Maybe we could add a dummy layer between the self.feature_extractor and the append.
I created a small example with a resnet18, which at least doesn’t throw any errors.
Could you try that?

class MyModel(nn.Module):
    def __init__(self):
        super(MyModel, self).__init__()
        self.features = nn.Sequential(*list(models.resnet18(pretrained=False).children())[:5])
        self.fc1 = nn.Linear(200704, 2)
        
    def forward(self, x):
        x = self.features(x)
        x = checkpoint(lambda x: x, x)
        print(x.shape)
        x = x.view(x.size(0), -1)
        x = self.fc1(x)
        return x

model = MyModel()
x = torch.randn(1, 3, 224, 224)
output = model(x)
output.mean().backward()
print(model.features[0].weight.grad)

Thanks @ptrblck !

I believe that in the example that you created it doesn’t throw any errors because you are not checkpointing the first layer, as you first run self.features on the input, and then only checkpoint an identity mapping lambda,
which kinda defeats the purpose.

Perhaps your intention was to create a dummy layer before the feature extraction ? This is what I’m trying to do right now.

This is my attempt of a workaround, now in standalone code thanks to your example : )
If you have an idea for making a dummy layer that is more “light weight” and/or some code base solution (that makes checkpoint function ignore the fact that the input has no gradients) I’ll appreciate it a lot :slight_smile:

import torch
from torch import nn
from torchvision import models
from torch.utils.checkpoint import checkpoint

class DummyLayer(nn.Module):
    def __init__(self):
        super().__init__()
        self.dummy = nn.Parameter(torch.ones(1, dtype=torch.float32))
    def forward(self,x):
        return x + self.dummy - self.dummy #(also tried x+self.dummy)

class MyModel(nn.Module):
    def __init__(self):
        super(MyModel, self).__init__()
        self.features = nn.Sequential(*list(models.resnet18(pretrained=False).children())[:5])
        self.fc1 = nn.Linear(200704, 2)

        self.dummy_layer = DummyLayer()

    def forward(self, x):
        x = self.dummy_layer(x)
        x = checkpoint(self.features, x)
        print(x.shape)
        x = x.view(x.size(0), -1)
        x = self.fc1(x)
        return x

model = MyModel().cuda()
x = torch.randn(1, 3, 224, 224).cuda()
output = model(x)
output.mean().backward()
print(model.features[0].weight.grad)

While it works in this synthetic example (and using these “small” images), in my actual scenario, I’m on the very edge of gpu memory even for a single slice (and I need all of it for proper feature extraction),
and even this dummy layer makes me get OOM (even if I don’t use checkpointing)

I think I’ve misunderstood the checkpoint util, thus my example seems to do nothing.
I thought you have to checkpoint one layer somewhere in your model and all layers before this one will be checkpointed.
As it seems you would have to checkpoint all layers together, which makes more sense.
I try to have a look at your code later on, since today is quite busy.

1 Like

A small update. I’m reading a tutorial on checkpointing models from the original author @Priya_Goyal and this part seems to be interesting for your use case:

NOTE: In case of checkpointing, if all the inputs don’t require grad but the outputs do, then if the inputs are passed as is, the output of Checkpoint will be variable which don’t require grad and autograd tape will break there. To get around, you can pass a dummy input which requires grad but isn’t necessarily used in computation.

1 Like

Very cool!

Until now I tried doing requires_grad_() on the actual input (which effects the computation and creates overhead) - but the idea of additional dummy input which isn’t used in the computation sounds great!!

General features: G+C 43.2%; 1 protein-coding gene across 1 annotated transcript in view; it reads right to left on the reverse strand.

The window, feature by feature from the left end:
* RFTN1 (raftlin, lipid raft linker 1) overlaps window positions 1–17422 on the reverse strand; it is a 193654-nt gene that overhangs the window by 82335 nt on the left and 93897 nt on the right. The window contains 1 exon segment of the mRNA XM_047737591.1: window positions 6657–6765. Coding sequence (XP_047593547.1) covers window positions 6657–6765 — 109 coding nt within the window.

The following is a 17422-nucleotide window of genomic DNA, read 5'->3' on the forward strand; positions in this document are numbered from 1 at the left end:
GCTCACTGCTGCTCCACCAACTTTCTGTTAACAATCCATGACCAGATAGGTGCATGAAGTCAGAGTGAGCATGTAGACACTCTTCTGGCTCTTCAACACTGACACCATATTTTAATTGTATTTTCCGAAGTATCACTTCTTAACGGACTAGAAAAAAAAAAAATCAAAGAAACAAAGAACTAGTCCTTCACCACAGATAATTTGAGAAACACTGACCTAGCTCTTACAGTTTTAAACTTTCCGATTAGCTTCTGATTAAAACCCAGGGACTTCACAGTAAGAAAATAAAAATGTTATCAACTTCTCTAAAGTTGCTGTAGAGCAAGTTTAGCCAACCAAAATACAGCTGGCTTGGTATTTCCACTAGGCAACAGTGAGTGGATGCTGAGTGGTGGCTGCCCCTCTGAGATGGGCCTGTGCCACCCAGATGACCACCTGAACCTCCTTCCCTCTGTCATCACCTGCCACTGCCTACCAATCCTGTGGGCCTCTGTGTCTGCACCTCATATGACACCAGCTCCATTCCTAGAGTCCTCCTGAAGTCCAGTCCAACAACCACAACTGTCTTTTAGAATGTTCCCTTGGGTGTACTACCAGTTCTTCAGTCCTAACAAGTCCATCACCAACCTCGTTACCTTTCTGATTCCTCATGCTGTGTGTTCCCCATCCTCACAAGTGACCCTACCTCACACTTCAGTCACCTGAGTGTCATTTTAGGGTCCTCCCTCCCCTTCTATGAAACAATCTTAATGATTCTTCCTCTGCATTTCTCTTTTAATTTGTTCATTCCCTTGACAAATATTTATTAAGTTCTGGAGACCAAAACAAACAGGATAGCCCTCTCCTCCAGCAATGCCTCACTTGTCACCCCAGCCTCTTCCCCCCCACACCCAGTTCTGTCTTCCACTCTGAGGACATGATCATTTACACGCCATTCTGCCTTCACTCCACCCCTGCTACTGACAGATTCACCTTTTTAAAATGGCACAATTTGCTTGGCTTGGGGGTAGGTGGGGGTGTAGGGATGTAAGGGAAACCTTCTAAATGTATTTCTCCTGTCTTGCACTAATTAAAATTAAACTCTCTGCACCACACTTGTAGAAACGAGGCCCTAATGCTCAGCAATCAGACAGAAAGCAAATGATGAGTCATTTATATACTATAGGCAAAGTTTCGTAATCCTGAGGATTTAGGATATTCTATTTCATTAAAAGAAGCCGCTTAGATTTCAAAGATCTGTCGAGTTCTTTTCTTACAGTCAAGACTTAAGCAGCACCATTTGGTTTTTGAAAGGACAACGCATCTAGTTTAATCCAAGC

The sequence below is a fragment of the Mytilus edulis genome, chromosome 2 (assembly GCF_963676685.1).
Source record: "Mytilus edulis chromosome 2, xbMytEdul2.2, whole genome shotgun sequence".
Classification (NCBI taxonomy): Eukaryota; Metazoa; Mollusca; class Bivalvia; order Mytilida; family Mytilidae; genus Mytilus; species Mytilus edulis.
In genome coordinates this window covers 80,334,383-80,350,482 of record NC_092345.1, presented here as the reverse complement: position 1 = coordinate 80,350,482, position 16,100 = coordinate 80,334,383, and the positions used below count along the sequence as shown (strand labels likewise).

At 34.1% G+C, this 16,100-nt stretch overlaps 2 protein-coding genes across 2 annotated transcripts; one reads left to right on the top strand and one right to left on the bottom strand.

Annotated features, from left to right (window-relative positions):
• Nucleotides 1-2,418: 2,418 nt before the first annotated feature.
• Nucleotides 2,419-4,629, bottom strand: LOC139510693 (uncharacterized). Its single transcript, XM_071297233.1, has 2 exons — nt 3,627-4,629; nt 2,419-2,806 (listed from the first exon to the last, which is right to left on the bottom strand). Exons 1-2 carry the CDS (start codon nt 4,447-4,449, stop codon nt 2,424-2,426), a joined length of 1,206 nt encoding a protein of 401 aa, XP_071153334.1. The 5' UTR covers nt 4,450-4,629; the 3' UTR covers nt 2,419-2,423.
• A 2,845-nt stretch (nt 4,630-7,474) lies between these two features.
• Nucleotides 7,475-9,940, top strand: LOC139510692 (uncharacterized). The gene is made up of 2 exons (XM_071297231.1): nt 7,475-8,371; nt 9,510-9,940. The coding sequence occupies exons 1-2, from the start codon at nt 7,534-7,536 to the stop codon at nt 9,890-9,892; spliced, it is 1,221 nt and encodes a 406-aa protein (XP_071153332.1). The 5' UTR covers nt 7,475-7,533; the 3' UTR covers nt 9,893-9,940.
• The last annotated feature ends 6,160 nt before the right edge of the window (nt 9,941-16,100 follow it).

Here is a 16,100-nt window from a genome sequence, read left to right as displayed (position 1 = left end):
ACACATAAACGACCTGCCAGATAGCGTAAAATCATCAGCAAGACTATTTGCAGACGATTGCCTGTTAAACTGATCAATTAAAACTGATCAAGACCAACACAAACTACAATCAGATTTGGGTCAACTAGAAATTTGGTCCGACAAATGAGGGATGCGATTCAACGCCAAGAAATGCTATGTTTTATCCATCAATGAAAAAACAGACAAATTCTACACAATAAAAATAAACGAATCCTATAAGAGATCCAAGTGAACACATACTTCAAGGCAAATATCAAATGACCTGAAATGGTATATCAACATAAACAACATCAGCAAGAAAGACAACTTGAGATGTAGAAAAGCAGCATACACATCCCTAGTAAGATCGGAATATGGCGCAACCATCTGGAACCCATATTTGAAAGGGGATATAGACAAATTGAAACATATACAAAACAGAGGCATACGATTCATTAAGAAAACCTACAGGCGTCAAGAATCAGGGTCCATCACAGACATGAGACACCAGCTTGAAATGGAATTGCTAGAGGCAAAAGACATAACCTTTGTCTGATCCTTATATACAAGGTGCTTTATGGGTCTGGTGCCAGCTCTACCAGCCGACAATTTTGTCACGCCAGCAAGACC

Trying it now and will update.

1 Like

Very cool - this workaround seems to do the trick perfectly!!

Thanks a lot :smiley:

Here’s a standalone implementation of it for reference:

import torch
from torch import nn
from torchvision import models
from torch.utils.checkpoint import checkpoint

class ModuleWrapperIgnores2ndArg(nn.Module):
    def __init__(self, module):
        super().__init__()
        self.module = module

    def forward(self,x, dummy_arg=None):
        assert dummy_arg is not None
        x = self.module(x)
        return x

class MyModel(nn.Module):
    def __init__(self):
        super().__init__()
        self.features = nn.Sequential(*list(models.resnet18(pretrained=False).children())[:5])
        self.fc1 = nn.Linear(200704, 2)
        self.dummy_tensor = torch.ones(1, dtype=torch.float32, requires_grad=True)
        self.module_wrapper = ModuleWrapperIgnores2ndArg(self.features)

    def forward(self, x):
        #x = checkpoint(self.features, x)
        x = checkpoint(self.module_wrapper,x,self.dummy_tensor)
        print(x.shape)
        x = x.view(x.size(0), -1)
        x = self.fc1(x)
        return x

model = MyModel().cuda()
x = torch.randn(1, 3, 224, 224).cuda()
output = model(x)
output.mean().backward()
print(model.features[0].weight.grad)
2 Likes

Nice work! I think we both learned quite a bit in this thread :wink:

2 Likes

hehe - indeed !
Thanks again :slight_smile:

Hey, I am facing a similar error as you mention in the question. However, doing input.requires_grad = True fixes the error. Could you elaborate as to why you are using a dummy variable and not the input itself? What exactly is the overhead you are talking about?

sure, I’ll explain.
When you use requires_grad=True on the input data, you are telling pytorch to calculate the gradient for it.
This is actually a practical feature in few cool use cases, but it does create an overhead if this is not what you really desire, since you usually have no intention of changing, for example, the pixels values of the input image.

The overhead is pretty straightforward, the gradient tensor is calculated for the input, which adds to both the calculation time and also the GPU memory that is used when storing this gradient.

In some cases, like small images, I guess that it won’t matter that much. However, in my use case, which involve having as input very big 3d volumes of data, it does matter a lot, because , even if we ignore the calculation time overhead, it would also add over 1 GB of gpu memory usage.

3 Likes

May I ask if there is any convenient solution for torch.utils.checkpoint.checkpoint_sequential? Thanks!